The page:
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Feasibility and effect of home-based therapy programmes for children with cerebral palsy: a protocol for a systematic review
  1. L W M E Beckers1,2,
  2. M L A P Schnackers3,4,
  3. Y J Janssen-Potten1,2,
  4. J Kleijnen5,6,
  5. B Steenbergen3,7
  1. 1Department of Rehabilitation Medicine, School for Public Health and Primary Care (CAPHRI), Maastricht University, Maastricht, The Netherlands
  2. 2Adelante, Center of Expertise in Rehabilitation and Audiology, Hoensbroek, The Netherlands
  3. 3Radboud University Nijmegen, Behavioural Science Institute, Nijmegen, The Netherlands
  4. 4Department of Rehabilitation, Radboud University Medical Centre, Nijmegen, The Netherlands
  5. 5School for Public Health and Primary Care (CAPHRI), Maastricht University, Maastricht, The Netherlands
  6. 6Kleijnen Systematic Reviews Ltd, York, UK
  7. 7Australian Catholic University, School of Psychology, Melbourne, Australia
  1. Correspondence to L W M E Beckers; laura.beckers{at}maastrichtuniversity.nl

Abstract

Introduction Given the promising advantages of upper extremity home-based programmes in children with cerebral palsy (CP), a systematic review of the available literature on this topic is warranted. The purpose of the systematic review described in this protocol is to investigate currently available home-based occupational therapy and physiotherapy programmes regarding both their feasibility and effect.

Methods and analysis This protocol describes a systematic review, developed in accordance with the Preferred Reporting Items for Systematic Review and Meta-Analysis Protocols (PRISMA-P) 2015. Studies will be included in which primary data are collected, participants are children aged <18 years with any type of CP and the intervention of interest is a home-based occupational therapy or physiotherapy intervention. Comparators of interest are: no therapy, care as usual, centre-based occupational therapy or physiotherapy, an alternative home-based programme and a medical intervention. Studies will be included that report either on feasibility (ie, acceptability, demand, implementation, practicality, adaptation, expansion or integration) or on efficacy/effectiveness (ie, child-related upper extremity outcomes within all International Classification of Functioning, Disability and Health levels or parent-related/caregiver-related outcomes on the psychological and social domain). Relevant studies will be identified by searching the databases MEDLINE, EMBASE, CINAHL, PsycINFO, PEDro, OTSeeker and CPCI-S as well as the trial registers ICTRP and CENTRAL, the reference lists of included records and by circulating a bibliography of the included records to authors of included studies. There will be no restrictions on language or year of publication. The search strategy consists of terms related to the population and intervention. Data will be extracted in duplicate using a digital data extraction form.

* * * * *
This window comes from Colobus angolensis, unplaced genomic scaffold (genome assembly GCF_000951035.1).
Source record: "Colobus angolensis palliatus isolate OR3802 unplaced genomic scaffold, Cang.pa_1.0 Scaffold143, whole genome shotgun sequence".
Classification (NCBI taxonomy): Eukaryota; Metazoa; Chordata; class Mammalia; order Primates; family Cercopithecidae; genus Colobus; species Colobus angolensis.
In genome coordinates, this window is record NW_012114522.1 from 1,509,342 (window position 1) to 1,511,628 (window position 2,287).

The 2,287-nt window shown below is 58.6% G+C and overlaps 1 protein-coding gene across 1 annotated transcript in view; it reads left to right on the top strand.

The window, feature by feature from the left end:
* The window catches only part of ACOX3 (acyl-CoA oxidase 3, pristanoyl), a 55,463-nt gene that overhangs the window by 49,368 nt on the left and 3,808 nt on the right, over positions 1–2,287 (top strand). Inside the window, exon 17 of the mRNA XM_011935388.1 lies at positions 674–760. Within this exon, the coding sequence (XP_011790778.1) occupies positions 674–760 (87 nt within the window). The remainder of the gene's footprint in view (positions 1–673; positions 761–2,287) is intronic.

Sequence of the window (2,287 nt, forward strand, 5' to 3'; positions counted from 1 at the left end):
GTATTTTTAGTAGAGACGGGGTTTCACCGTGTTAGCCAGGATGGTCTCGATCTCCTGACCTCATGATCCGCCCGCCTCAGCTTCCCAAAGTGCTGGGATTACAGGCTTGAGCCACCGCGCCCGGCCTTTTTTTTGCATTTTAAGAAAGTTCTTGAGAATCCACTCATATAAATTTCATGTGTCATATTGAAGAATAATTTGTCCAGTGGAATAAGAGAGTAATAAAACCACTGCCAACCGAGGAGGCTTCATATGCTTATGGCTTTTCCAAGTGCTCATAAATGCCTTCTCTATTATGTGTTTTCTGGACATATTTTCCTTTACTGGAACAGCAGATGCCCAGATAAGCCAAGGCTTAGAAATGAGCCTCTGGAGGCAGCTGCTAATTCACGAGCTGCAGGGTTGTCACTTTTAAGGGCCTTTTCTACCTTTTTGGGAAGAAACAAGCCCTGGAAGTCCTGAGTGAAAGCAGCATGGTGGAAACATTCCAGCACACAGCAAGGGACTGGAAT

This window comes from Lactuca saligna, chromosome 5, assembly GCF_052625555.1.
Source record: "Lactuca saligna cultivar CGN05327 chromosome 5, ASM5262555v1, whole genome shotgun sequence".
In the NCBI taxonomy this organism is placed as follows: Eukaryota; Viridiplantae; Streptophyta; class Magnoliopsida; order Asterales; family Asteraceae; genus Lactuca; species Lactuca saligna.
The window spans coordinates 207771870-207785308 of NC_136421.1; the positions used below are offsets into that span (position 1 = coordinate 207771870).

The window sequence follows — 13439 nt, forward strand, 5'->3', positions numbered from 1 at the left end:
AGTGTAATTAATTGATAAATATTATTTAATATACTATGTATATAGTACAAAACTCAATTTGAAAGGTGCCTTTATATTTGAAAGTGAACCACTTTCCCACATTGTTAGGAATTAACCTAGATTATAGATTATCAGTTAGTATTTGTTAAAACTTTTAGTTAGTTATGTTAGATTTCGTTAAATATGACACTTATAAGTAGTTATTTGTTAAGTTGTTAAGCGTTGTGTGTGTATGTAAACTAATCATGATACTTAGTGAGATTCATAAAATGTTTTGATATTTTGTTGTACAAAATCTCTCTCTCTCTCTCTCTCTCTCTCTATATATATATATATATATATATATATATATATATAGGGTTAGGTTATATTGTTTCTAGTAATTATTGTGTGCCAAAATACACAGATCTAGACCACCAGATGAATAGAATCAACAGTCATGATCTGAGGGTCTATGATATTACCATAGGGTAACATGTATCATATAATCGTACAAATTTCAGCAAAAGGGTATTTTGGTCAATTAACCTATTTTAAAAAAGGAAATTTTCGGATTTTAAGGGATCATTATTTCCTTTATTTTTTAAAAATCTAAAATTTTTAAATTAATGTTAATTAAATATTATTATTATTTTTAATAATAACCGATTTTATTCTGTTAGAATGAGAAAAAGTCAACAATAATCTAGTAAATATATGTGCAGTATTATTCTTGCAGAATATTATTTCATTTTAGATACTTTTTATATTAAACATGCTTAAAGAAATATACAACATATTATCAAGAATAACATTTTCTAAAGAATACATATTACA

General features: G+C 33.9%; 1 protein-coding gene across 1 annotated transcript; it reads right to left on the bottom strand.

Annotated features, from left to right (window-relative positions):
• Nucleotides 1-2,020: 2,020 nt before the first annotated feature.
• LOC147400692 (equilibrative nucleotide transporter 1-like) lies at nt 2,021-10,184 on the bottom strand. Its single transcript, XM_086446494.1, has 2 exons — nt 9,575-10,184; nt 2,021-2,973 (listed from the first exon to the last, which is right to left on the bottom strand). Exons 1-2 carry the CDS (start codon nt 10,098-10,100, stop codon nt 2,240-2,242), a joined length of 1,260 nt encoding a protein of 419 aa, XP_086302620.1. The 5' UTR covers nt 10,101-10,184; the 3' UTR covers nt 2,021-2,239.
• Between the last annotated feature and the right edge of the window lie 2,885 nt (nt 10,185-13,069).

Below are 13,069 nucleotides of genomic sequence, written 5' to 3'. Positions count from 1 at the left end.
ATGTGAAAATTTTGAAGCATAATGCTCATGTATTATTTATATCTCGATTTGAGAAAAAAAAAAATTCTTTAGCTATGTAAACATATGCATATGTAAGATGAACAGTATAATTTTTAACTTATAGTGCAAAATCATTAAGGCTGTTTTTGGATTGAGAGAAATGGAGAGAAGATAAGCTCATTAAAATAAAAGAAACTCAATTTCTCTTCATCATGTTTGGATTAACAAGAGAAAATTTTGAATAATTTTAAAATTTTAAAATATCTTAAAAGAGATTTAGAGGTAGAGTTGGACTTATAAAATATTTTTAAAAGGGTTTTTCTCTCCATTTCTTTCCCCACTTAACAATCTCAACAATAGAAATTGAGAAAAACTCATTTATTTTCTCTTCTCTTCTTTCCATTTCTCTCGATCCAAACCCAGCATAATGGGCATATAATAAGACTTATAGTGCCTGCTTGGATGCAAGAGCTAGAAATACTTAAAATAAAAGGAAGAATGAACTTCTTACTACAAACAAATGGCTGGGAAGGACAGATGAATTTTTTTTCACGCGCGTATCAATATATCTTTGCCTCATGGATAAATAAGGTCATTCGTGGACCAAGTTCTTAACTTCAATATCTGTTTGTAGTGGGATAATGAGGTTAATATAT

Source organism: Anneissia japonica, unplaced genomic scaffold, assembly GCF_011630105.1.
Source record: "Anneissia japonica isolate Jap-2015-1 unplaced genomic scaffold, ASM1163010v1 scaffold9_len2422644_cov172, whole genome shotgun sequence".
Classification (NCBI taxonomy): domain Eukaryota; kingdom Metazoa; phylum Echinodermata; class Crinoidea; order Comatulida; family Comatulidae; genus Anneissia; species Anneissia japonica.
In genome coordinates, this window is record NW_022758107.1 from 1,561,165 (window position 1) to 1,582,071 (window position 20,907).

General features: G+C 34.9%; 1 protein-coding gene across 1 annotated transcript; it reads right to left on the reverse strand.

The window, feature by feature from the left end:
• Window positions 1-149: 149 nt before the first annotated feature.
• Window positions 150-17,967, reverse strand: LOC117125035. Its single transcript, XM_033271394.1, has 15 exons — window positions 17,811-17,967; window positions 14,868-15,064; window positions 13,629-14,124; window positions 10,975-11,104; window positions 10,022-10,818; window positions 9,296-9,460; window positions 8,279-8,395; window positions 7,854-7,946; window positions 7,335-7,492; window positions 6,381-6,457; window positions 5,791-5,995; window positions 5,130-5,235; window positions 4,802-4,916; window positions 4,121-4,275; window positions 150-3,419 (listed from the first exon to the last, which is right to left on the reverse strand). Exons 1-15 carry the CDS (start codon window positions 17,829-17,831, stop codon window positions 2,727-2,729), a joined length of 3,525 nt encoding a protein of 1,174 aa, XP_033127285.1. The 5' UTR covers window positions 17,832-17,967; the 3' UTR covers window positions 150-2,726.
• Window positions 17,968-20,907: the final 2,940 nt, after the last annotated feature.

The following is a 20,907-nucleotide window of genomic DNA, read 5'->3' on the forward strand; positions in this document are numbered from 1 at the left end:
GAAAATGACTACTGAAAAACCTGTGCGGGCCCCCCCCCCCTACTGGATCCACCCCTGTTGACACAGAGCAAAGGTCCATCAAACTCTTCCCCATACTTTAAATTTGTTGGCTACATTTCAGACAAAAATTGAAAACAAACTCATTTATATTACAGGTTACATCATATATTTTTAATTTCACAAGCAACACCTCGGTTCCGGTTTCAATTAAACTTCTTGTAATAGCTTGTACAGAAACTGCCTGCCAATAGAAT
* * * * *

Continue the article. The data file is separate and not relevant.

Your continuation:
Ethics and dissemination The proposed study does not involve collection of primary data. Accordingly, no ethical approval is required. The authors will disseminate the findings of this systematic review through publication in a peer-reviewed journal and conference presentation(s).

Trial registration number CRD42016043743; pre-results.

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Strengths and limitations of this study

  • The systematic review described in this protocol will be the first review to be systematic as well as specifically focused on home-based occupational therapy and physiotherapy programmes in children with cerebral palsy.

  • By systematic review, feasibility as well as effect will be investigated.

  • In the systematic review, both child-related and parent-related outcomes will be included.

  • During the systematic review, selection of records, data collection, assessment of the risk of bias and judgement of the quality of evidence will be performed in duplicate, independently by two reviewers.

  • It is anticipated that no meta-analysis can be conducted due to the expected clinical and methodological heterogeneity of reports.

Introduction

Cerebral palsy (CP) is one of the most common causes of physical disability in children. The majority of children with CP have impaired arm-hand function.1 Abundant research has shown the effectiveness of centre-based therapies in children with CP, including upper extremity interventions such as constraint-induced movement therapy and bimanual training.2–5